Array Voltage Considerations: Page 4 of 6

LOW DC VOLTAGE

Inverter specification sheets seem simple enough to use, but some knowledge of how inverters work is required to interpret them. For example, in contrast to an inverter’s published high dc voltage limit, the low dc voltage limit for most inverters is a variable that changes in response to the grid voltage. In addition, the voltage that an array is capable of, given specific environmental conditions like irradiance and cell temperature, diminishes over time. Designers must also account for the effects of module voltage tolerance when performing acceptable low dc voltage calculations. Many of the most egregious PV source-circuit design mistakes are due to a failure to account for these combined factors; these designs result in array voltages that are too low for the inverter.

High ac grid voltage. While a manufacturer might state that the low dc voltage for its inverter is 330 Vdc, this is usually the lowest acceptable dc input voltage at the nominal grid voltage. For residential systems, the nominal single-phase voltage is 240 Vac; for larger systems, the nominal 3-phase voltage might be 208, 240 or 480 Vac. As the ac voltage varies above nominal, the minimum dc input voltage rises as well.

If the ac voltage rises 5%, which is possible on hot summer afternoons, the minimum dc voltage also rises 5%. Therefore, an inverter with a minimum voltage rating of 330 Vdc has a minimum voltage of 347 Vdc under those 5% higher ac voltage conditions. This condition often occurs at precisely the time when the array dc voltage is at its lowest level due to the high ambient temperatures. While 5% higher ac voltage is unusual, 2–3% higher voltage is common on hot days, since utilities raise voltage to enable them to run more power through their distribution circuits to satisfy air conditioning loads.

Array degradation. System designers must be aware that the minimum voltage from a PV module, and thus an array, changes over time. All PV arrays degrade in power, both in voltage and current. At a minimum, designers should factor in an annual power loss of 0.5%.

Since no conclusive data exists regarding how much of this loss is expressed in voltage versus current, a reasonable design decision is to equally allocate the loss between current and voltage. This means that a typical array should be designed with the understanding that it will lose 0.25% or more of its voltage each year. Over 25 years, a minimum loss to calculate would be about 6% (0.997525 = 0.939).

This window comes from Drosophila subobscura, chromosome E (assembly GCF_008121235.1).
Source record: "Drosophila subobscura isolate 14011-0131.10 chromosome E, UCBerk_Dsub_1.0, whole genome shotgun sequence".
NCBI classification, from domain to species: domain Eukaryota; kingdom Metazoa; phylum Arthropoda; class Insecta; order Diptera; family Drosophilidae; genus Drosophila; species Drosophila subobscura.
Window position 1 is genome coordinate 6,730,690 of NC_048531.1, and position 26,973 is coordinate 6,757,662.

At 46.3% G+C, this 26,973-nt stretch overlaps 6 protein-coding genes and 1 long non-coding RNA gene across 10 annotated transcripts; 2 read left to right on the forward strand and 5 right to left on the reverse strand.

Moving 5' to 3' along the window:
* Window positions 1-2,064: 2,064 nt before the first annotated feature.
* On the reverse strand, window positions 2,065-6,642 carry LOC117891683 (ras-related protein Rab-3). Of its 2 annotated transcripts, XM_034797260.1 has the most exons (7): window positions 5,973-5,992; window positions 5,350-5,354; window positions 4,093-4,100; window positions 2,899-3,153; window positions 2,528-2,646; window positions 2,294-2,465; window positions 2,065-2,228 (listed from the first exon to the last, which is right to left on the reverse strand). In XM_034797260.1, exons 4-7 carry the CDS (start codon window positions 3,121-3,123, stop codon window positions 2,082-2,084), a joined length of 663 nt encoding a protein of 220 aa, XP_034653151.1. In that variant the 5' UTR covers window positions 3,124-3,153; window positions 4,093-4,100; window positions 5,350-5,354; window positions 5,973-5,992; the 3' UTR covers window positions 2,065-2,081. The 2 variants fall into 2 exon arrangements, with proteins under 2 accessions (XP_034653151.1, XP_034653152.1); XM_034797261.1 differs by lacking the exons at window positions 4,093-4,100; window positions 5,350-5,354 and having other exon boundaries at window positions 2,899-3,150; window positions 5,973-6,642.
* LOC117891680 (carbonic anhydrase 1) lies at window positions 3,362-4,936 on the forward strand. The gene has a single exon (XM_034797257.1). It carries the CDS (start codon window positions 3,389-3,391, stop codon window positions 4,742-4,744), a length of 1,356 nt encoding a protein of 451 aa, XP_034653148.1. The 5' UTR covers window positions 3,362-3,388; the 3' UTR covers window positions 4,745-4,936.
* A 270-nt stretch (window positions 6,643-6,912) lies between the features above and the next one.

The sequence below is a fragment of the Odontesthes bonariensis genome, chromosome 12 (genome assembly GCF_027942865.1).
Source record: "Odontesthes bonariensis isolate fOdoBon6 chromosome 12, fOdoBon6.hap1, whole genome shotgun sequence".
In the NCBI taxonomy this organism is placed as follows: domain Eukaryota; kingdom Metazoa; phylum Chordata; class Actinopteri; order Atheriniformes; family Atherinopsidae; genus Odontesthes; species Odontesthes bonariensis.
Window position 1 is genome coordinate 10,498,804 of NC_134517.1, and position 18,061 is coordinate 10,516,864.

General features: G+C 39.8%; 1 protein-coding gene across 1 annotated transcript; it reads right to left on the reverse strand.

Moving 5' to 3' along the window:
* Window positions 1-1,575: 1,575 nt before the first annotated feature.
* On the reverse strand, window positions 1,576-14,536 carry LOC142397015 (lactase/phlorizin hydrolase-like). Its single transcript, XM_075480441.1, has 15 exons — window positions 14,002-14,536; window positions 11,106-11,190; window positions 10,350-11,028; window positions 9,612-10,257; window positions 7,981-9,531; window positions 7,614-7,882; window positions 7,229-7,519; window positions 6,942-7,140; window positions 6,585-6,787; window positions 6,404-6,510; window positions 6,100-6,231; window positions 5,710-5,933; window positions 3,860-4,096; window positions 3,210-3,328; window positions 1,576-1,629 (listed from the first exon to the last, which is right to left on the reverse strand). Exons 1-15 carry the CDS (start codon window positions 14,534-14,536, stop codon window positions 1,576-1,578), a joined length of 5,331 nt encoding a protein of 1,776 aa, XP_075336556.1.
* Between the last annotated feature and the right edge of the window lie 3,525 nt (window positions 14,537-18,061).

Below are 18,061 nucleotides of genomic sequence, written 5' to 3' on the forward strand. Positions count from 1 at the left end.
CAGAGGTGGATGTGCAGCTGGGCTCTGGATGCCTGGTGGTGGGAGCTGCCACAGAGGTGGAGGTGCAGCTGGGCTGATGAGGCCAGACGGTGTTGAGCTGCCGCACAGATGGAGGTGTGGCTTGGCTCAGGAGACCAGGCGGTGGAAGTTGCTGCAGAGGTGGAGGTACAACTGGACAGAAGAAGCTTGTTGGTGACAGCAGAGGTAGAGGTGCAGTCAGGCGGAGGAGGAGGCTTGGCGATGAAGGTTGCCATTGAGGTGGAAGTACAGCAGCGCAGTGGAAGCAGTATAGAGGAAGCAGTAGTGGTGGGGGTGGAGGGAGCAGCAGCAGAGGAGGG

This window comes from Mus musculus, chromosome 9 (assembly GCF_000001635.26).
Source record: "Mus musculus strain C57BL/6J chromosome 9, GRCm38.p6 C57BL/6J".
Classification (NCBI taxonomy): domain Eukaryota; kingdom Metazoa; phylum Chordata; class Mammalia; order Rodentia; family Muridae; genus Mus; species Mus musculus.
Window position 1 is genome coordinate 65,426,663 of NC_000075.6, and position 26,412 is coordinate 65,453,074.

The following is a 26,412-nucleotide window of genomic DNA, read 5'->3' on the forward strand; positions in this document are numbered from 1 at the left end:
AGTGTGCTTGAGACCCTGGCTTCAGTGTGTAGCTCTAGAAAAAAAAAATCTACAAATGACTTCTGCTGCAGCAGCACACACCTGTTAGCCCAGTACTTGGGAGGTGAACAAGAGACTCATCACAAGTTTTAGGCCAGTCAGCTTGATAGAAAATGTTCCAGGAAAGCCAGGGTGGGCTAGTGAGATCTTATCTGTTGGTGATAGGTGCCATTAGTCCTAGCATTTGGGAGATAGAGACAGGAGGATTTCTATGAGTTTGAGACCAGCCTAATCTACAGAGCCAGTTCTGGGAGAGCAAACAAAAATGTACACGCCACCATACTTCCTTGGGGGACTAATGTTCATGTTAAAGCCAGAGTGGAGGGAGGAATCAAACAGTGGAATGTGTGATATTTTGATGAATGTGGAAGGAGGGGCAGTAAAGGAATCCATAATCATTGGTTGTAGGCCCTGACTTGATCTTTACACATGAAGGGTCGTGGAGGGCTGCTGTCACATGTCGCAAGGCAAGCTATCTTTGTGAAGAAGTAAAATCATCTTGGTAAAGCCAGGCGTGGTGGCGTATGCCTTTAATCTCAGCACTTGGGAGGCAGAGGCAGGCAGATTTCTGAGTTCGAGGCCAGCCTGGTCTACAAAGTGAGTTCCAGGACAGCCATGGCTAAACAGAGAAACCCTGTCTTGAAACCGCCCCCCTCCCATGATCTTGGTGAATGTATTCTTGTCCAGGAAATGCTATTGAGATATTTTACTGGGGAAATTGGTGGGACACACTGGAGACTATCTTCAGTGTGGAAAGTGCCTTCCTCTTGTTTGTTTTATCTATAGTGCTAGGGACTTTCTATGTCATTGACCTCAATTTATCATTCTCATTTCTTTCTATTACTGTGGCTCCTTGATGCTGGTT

Voltage tolerance. While PV modules may have relatively tight power tolerances (averaging about +3%/-3%), the voltage and current tolerances are typically much larger—perhaps as large as +10%/-10%. This uncertainty is difficult to plan for in design. If a module is relatively low in voltage, its power specification is met by having an offsetting high current, because power is the product of volts times amps. Given the lack of information on module voltage tolerance available, it is best to err on the side of caution and assume an extra 5% dc voltage loss in the array.

Combined impacts. To arrive at an optimal minimum dc voltage for the array, add the effects of all the issues together. Currently, string-sizing programs calculate the minimum voltage based on the temperature-adjusted maximum power voltage of the module. If the high ac voltage accounts for 3%, array degradation for 6%, and module voltage tolerance for 5%, then the array should be designed to operate with a voltage that is at least 14% higher than the temperature-adjusted maximum power voltage for a given location.

The way to avoid problems associated with low dc voltage is to increase the array voltage. When using string-sizing programs, the simple rule I recommend is to eliminate the lowest voltage option—the source circuit with the least number of modules in series. If possible, throw away the two shortest source-circuit options. For example, if the sizing program allows 12, 13, 14 or 15 modules in series, limit the choices to 14 or 15 modules.

While this approach may work well in general, it is important for system designers to perform detailed low dc voltage calculations for specific array configurations. Designers should use the highest expected continuous ambient temperature for calculation purposes. According to the Copper Development Association, the highest ASHRAE temperature data that is likely to create a 3-hour continuous condition, per the definition of continuous found in NEC Article 100, is the 2% Annual Design Dry Bulb Temperature, which is also found in Appendix E of the Expedited Permit Process for PV Systems. For designers who feel that the ASHRAE 2% temperature is not high enough, the same table also includes ASHRAE Extreme Annual Mean Maximum Design Dry Bulb Temperature data, which can be used for even more conservative voltage or ampacity calculations.

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